04 Dec 2021
I didn't take many pictures on this quite long wander, partly because Lisa and I wandered across to Bedminster via Bower Ashton, which I've snapped quite a lot of on the last couple of walks, and also because we lost the light fairly quickly, though spending a half-hour drinking mulled wine in the Ashton might have had a little to do with that...
Before we left Hotwells I wanted to visit a door I'd heard about on Cornwallis Crescent and also take a little look at a couple of houses in Dowry Square to consider the 1960s regeneration of Hotwells.
I've snapped this before, but I wanted to give it a bit of context. Peter Ware very much helped to save Dowry Square, as one of a group of "Newcomers" to the Hotwells area in the 1960s and 70s. Hotwells was basically a slum before then, with many of the buildings in a terrible state, including Dowry Square and Hope Square.
As I've recently been reading in Hotwells - Spa to Pantomime, these newcomers took their chances on a very dodgy area and decided to buy and do up a lot of the grand old houses that were almost ruins in some cases.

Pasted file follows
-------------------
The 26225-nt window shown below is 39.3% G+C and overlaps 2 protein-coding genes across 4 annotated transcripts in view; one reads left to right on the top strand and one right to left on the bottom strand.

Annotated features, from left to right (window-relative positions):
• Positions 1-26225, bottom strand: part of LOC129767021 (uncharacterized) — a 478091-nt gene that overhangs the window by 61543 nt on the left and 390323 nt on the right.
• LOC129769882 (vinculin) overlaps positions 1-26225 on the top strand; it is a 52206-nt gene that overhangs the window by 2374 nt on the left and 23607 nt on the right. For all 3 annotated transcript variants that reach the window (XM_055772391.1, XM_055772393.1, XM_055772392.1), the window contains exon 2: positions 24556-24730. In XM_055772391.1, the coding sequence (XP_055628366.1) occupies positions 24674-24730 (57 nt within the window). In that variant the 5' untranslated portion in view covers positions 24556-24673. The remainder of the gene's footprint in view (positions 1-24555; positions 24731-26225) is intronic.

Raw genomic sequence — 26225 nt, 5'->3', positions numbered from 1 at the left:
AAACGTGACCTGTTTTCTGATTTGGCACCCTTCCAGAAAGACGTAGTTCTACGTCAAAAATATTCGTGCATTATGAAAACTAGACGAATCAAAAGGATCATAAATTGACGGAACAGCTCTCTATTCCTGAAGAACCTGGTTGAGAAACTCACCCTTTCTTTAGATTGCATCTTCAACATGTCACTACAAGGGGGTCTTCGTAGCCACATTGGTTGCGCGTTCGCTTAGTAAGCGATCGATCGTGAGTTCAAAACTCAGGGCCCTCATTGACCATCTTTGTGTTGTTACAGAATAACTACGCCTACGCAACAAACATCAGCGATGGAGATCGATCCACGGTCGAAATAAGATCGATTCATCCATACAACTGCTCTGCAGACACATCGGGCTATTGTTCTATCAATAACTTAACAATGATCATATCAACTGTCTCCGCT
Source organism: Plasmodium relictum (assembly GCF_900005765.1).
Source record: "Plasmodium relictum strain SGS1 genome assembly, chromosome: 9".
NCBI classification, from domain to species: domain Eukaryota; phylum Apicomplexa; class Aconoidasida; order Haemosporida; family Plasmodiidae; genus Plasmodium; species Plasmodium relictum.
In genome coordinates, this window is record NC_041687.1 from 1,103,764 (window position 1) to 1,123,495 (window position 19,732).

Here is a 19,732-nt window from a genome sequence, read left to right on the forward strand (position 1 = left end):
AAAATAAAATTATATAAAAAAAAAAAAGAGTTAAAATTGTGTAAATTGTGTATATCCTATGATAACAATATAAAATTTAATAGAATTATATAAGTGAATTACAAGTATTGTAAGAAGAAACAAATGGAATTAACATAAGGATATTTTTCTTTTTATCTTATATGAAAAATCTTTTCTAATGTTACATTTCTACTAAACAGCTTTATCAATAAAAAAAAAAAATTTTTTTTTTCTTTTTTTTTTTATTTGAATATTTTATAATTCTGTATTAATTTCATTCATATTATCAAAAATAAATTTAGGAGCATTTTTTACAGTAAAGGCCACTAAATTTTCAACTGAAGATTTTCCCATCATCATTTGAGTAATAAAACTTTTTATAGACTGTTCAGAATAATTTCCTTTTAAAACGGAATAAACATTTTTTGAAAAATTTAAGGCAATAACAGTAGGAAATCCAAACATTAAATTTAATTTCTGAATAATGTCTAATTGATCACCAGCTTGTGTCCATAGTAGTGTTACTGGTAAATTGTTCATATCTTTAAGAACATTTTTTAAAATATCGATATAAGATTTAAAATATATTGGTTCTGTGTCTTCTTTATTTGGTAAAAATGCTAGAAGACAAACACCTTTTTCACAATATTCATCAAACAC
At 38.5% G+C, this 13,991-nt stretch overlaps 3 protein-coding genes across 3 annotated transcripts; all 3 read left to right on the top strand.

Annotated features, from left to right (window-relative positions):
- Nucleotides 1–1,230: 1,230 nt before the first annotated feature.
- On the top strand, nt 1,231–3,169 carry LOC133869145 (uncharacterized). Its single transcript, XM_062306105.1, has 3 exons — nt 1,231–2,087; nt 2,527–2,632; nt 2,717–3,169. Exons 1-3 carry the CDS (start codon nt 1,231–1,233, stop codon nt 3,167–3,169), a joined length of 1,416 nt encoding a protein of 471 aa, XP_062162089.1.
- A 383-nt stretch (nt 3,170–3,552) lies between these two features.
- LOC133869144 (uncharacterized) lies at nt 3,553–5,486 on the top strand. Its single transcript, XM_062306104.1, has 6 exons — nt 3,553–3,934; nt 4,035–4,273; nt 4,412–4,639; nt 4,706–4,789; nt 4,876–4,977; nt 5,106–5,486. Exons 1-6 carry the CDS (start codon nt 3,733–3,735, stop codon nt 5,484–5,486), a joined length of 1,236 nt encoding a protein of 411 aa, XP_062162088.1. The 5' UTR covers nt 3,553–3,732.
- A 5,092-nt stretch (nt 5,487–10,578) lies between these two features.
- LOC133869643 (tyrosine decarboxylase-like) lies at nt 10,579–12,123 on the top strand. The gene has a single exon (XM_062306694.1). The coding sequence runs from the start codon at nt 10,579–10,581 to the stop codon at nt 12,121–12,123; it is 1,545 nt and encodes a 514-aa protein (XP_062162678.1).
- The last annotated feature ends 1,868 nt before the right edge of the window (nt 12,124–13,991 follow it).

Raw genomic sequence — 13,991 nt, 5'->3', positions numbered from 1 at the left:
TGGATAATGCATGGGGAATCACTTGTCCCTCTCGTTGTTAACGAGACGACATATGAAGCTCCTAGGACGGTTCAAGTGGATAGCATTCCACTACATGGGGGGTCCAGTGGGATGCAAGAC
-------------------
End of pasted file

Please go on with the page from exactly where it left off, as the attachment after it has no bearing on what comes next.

And here, at the other end of the terrace, is Peter Ware's old house. According to Hotwells - Spa to Pantomime, during the area's regeneration:
One house in Freeland Place was bought for £250 and Peter Ware, a charismatic local architect, bought a stunning corner house in Dowry Square for £200 including bed bugs!
12 Nov 2020
My goal is walk down every public road within a mile of me; sometimes it's not easy to tell what's public. I've passed the turning for Cornwallis Grove a thousand times, but never had a reason to venture down it, and although the street signs at the end seem to be council-deployed and I didn't spot any "private" signs, it's a gated road and definitely feels private.